Funding key to the futureIn North Dakota, your fishing license, along with several other licenses including general game, small game and furbearer, will expire March 31. In the weeks following, tens of thousands of North Dakotans will renew their licenses throughout spring with the onset of open water fishing, carrying on the tradition of anglers and hunters funding the future of our outdoor heritage across the nation.
By: By Doug Leier, North Dakota Outdoors, The Jamestown Sun
In North Dakota, your fishing license, along with several other licenses including general game, small game and furbearer, will expire March 31.
In the weeks following, tens of thousands of North Dakotans will renew their licenses throughout spring with the onset of open water fishing, carrying on the tradition of anglers and hunters funding the future of our outdoor heritage across the nation.
But license dollars only account for part of this funding picture.
Much of the rest of it comes from a manufacturer’s excise tax on fishing, hunting and shooting equipment, and gas used for boating.
And this year marks 75 years since President Franklin D. Roosevelt signed the Federal Aid in Wildlife Restoration Act, the first of several landmark pieces of federal legislation that provide funds for wildlife and fisheries management as well as fishing, hunting, shooting and boating recreational and educational programs.
Today, all those programs together are called the Wildlife and Sportfish Restoration Program.
“Since its 1937 inception, WSFR has provided more than $14 billion to support fish and wildlife restoration and management,” said Hannibal Bolton, the U.S. Fish and Wildlife Service’s assistant director for the WSFR program. “The program and its partners, including the sporting arms industry, conservation groups, and sportsmen and sportswomen, are coming together for this anniversary to renew their commitment to conserve fish and wildlife and enhance hunter, angler, and boater recreation.”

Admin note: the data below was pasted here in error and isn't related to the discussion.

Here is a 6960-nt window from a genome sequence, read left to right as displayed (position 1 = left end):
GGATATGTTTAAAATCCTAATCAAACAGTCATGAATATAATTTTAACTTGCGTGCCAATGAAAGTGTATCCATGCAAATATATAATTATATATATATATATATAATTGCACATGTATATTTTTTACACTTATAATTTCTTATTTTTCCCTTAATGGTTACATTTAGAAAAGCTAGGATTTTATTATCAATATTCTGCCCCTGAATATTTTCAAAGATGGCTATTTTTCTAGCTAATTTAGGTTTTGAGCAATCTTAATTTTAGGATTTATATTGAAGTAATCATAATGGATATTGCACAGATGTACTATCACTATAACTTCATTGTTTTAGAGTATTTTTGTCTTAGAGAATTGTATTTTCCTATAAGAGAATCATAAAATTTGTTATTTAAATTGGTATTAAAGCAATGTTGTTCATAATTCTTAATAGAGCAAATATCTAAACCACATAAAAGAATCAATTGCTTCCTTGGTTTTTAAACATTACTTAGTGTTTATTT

These funds, administered by the service, are combined with hunting license dollars in each state to fund important state wildlife conservation and hunting and fishing programs. From time to time, for one reason or another, I’ll get an earful from someone who says, “I’m a taxpayer and I pay your salary.”
When that happens, I’ll politely correct that while State Game and Fish Department employees do work for the state of North Dakota, nearly all of the agency’s budget comes from license fees and federal excise taxes, and none of it comes from the state general fund.
It’s the consumptive users who fund Game and Fish Department activities. “The WSFR programs provide 75 percent of the costs for nearly all of our game management surveys, research and harvest surveys while also providing 75 percent of the costs for management of our wildlife management areas, and we have used these federal matching funds to help run the popular Private Land Open to Sportsmen program,” said Randy Kreil, department wildlife chief.
Greg Power, department chief of fisheries, says a 1984 amendment that added motorboat fuels and previously exempted sport-fishing equipment into the excise tax, is a major contributor to the agency’s fisheries budget.
I think a lot of hunters and anglers understand that their license fees help fund programs related to hunting and fishing. The role of the excise and boat fuel taxes are probably not as well understood, even though WSFR dollars returned to the states provide for nearly half of our state Game and Fish Department’s overall budget.
The next time you buy a fishing lure or box of shotgun shells, remember that a small portion of that purchase contributes to the future of fishing or hunting, just like license dollars.
It’s a historic and unique formula worth special recognition after 75 years, and in every year to come.
Leier is a biologist with the North Dakota Game Fish Department. He can be reached by email: email@example.com. Read his blog at dougleier.areavoices.com